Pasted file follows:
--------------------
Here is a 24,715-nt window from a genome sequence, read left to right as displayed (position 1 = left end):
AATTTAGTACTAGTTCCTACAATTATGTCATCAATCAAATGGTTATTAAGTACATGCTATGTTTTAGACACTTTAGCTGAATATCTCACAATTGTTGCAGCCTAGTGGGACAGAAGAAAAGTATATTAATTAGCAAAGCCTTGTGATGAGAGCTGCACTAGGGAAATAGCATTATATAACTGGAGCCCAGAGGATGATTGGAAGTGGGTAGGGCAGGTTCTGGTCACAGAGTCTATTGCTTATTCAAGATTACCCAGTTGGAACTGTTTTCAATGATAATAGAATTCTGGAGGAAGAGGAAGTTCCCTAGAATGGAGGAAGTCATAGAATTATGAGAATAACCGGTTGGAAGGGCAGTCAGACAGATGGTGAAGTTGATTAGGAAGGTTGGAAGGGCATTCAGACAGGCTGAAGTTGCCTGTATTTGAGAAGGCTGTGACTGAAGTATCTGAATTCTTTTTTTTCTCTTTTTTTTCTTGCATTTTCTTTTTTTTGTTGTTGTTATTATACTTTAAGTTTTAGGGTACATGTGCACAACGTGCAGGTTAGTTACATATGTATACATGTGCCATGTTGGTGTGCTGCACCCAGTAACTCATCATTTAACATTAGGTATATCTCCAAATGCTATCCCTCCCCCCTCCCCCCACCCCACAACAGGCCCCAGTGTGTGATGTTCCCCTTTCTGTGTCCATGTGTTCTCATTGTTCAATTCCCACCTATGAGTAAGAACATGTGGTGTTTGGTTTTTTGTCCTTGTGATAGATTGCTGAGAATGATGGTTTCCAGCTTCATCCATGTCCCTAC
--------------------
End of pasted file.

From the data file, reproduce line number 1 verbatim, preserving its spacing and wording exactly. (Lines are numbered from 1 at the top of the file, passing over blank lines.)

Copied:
Here is a 24,715-nt window from a genome sequence, read left to right as displayed (position 1 = left end):